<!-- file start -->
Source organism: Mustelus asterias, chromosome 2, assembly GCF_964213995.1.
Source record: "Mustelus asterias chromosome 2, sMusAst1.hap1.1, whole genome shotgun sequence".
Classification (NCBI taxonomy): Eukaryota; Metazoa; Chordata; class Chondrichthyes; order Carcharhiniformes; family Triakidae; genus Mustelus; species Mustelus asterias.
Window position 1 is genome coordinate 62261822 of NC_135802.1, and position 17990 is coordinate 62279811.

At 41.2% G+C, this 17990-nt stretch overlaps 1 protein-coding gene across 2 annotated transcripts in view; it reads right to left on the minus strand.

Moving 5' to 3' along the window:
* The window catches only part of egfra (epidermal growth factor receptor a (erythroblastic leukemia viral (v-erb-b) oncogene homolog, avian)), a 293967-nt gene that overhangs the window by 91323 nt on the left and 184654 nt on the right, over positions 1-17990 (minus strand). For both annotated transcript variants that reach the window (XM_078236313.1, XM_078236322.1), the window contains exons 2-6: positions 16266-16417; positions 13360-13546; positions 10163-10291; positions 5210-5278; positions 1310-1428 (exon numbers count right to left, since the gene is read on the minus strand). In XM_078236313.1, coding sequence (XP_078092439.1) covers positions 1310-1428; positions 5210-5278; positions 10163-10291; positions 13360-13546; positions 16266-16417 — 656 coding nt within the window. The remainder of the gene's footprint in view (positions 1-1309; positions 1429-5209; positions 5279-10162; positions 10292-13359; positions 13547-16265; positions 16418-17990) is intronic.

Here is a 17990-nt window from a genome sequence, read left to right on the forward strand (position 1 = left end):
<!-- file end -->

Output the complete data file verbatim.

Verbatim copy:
Source organism: Mustelus asterias, chromosome 2, assembly GCF_964213995.1.
Source record: "Mustelus asterias chromosome 2, sMusAst1.hap1.1, whole genome shotgun sequence".
Classification (NCBI taxonomy): Eukaryota; Metazoa; Chordata; class Chondrichthyes; order Carcharhiniformes; family Triakidae; genus Mustelus; species Mustelus asterias.
Window position 1 is genome coordinate 62261822 of NC_135802.1, and position 17990 is coordinate 62279811.

At 41.2% G+C, this 17990-nt stretch overlaps 1 protein-coding gene across 2 annotated transcripts in view; it reads right to left on the minus strand.

Moving 5' to 3' along the window:
* The window catches only part of egfra (epidermal growth factor receptor a (erythroblastic leukemia viral (v-erb-b) oncogene homolog, avian)), a 293967-nt gene that overhangs the window by 91323 nt on the left and 184654 nt on the right, over positions 1-17990 (minus strand). For both annotated transcript variants that reach the window (XM_078236313.1, XM_078236322.1), the window contains exons 2-6: positions 16266-16417; positions 13360-13546; positions 10163-10291; positions 5210-5278; positions 1310-1428 (exon numbers count right to left, since the gene is read on the minus strand). In XM_078236313.1, coding sequence (XP_078092439.1) covers positions 1310-1428; positions 5210-5278; positions 10163-10291; positions 13360-13546; positions 16266-16417 — 656 coding nt within the window. The remainder of the gene's footprint in view (positions 1-1309; positions 1429-5209; positions 5279-10162; positions 10292-13359; positions 13547-16265; positions 16418-17990) is intronic.

Here is a 17990-nt window from a genome sequence, read left to right on the forward strand (position 1 = left end):